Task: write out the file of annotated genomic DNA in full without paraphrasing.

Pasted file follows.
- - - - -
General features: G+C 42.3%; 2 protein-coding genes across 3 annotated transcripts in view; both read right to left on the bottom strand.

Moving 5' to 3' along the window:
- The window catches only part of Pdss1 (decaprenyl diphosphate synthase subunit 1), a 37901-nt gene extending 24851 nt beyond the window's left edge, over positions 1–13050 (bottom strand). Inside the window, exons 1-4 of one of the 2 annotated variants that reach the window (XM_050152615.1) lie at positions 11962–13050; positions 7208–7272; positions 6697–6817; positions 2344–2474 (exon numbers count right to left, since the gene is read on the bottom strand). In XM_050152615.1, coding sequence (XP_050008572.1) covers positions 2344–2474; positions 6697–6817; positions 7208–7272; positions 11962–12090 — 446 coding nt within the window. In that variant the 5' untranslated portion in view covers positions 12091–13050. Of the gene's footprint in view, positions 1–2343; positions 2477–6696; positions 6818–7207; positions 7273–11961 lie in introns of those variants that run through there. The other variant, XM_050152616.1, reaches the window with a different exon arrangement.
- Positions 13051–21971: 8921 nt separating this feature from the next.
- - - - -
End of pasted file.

General features: G+C 42.3%; 2 protein-coding genes across 3 annotated transcripts in view; both read right to left on the bottom strand.

Moving 5' to 3' along the window:
- The window catches only part of Pdss1 (decaprenyl diphosphate synthase subunit 1), a 37901-nt gene extending 24851 nt beyond the window's left edge, over positions 1–13050 (bottom strand). Inside the window, exons 1-4 of one of the 2 annotated variants that reach the window (XM_050152615.1) lie at positions 11962–13050; positions 7208–7272; positions 6697–6817; positions 2344–2474 (exon numbers count right to left, since the gene is read on the bottom strand). In XM_050152615.1, coding sequence (XP_050008572.1) covers positions 2344–2474; positions 6697–6817; positions 7208–7272; positions 11962–12090 — 446 coding nt within the window. In that variant the 5' untranslated portion in view covers positions 12091–13050. Of the gene's footprint in view, positions 1–2343; positions 2477–6696; positions 6818–7207; positions 7273–11961 lie in introns of those variants that run through there. The other variant, XM_050152616.1, reaches the window with a different exon arrangement.
- Positions 13051–21971: 8921 nt separating this feature from the next.